Verse 2

Psalms 32:2. Unto whom the Lord imputeth not iniquity — Whom God doth not charge with the guilt of his sins, as he justly might, but pardons and accepts him in Christ. And in whose spirit there is no guile — Who freely confesses all his sins, without dissembling, is truly sorry for, and sincerely hates them, and turns from sin to God with all his heart.


Verses 3-5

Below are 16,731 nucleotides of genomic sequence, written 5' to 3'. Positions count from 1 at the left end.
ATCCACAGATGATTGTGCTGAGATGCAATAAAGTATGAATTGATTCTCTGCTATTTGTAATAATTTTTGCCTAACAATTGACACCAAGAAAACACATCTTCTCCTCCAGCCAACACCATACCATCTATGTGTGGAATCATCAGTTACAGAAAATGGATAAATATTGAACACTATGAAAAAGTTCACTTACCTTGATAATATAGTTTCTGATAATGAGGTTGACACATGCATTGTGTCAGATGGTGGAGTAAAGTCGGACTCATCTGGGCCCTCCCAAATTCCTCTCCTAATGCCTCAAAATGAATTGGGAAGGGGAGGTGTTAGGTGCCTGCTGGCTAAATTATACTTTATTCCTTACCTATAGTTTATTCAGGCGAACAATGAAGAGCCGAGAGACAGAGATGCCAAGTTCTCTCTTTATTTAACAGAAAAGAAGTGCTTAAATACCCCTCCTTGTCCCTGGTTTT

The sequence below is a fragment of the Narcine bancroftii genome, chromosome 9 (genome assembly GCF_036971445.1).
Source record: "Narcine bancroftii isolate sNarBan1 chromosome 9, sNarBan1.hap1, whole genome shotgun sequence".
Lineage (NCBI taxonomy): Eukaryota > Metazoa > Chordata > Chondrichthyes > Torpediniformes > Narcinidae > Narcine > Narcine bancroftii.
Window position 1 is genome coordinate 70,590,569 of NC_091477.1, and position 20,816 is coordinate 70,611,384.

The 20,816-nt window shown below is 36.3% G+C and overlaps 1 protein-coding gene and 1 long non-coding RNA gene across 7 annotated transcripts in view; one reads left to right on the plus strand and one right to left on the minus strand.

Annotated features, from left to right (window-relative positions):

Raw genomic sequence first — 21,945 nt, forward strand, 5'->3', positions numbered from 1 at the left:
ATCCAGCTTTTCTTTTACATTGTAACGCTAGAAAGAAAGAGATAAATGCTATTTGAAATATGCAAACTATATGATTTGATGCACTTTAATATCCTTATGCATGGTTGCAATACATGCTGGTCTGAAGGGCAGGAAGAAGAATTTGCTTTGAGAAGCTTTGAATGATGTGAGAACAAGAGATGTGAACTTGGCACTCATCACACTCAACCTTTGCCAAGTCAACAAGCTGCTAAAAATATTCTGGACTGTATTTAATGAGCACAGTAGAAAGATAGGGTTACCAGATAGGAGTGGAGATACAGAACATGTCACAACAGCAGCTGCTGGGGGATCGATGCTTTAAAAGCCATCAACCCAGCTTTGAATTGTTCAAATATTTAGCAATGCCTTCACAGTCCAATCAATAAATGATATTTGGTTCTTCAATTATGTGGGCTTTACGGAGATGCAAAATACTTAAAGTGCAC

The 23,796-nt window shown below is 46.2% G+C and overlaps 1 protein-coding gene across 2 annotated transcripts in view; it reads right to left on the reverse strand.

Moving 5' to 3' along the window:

Psalms 32:3-5. When I kept silence — Namely, from a full and open confession of my sins, and from pouring out my soul to God in serious and fervent prayers for pardon and peace. My bones waxed old — My spirits failed, and the strength of my body decayed; through my roaring all the day long — Because of the continual horrors of my conscience, and sense of God’s wrath, wherewith I was, as yet, rather oppressed and overwhelmed than brought to a thorough repentance. For thy hand was heavy upon me — Thy afflicting hand, bringing my sins to remembrance, and filling me with thy terrors for them. My moisture is turned, &c. — My very radical moisture is, in a manner, dried up and wasted through excessive fears and sorrows. I said, I will confess my transgressions, &c. — At last I took up a full resolution that I would no longer vainly seek to hide my sins from the all-seeing eye of God, but that I would openly and candidly confess and bewail all my sins, with all their aggravations, and humbly implore the pardon of them. Observe, reader, this is the true and only way to find peace of conscience. Those that would have the comfort of the pardon of their sins must, like David, take shame to themselves by a penitent confession of them. And we must be particular in our confessions, Thus and thus have I done; and, in so doing, I have done very wickedly. And we must confess the justice of the punishment, or correction, we have been under for sin, saying, The Lord is just in all that he hath brought upon us, and we deserve much severer chastisement. I am no more worthy to be called thy son. We must confess our sins with shame and holy blushing, with fear and holy trembling. And if we bring forth fruit worthy of this repentance, we shall surely, like David, obtain forgiveness. And thou forgavest the iniquity of my sin — That is, the guilt of my sin, or my exceeding sinful sin; two words, signifying the same thing, (iniquity and sin,) being here put together by way of aggravation, according to the manner of the Hebrews. Observe again, reader: David speaks with confidence that the Lord had forgiven him. He received a sense of pardon, the knowledge of salvation, by the forgiveness of his sins, and so mayest thou: see Luke 1:77. O seek this blessing with all thy heart!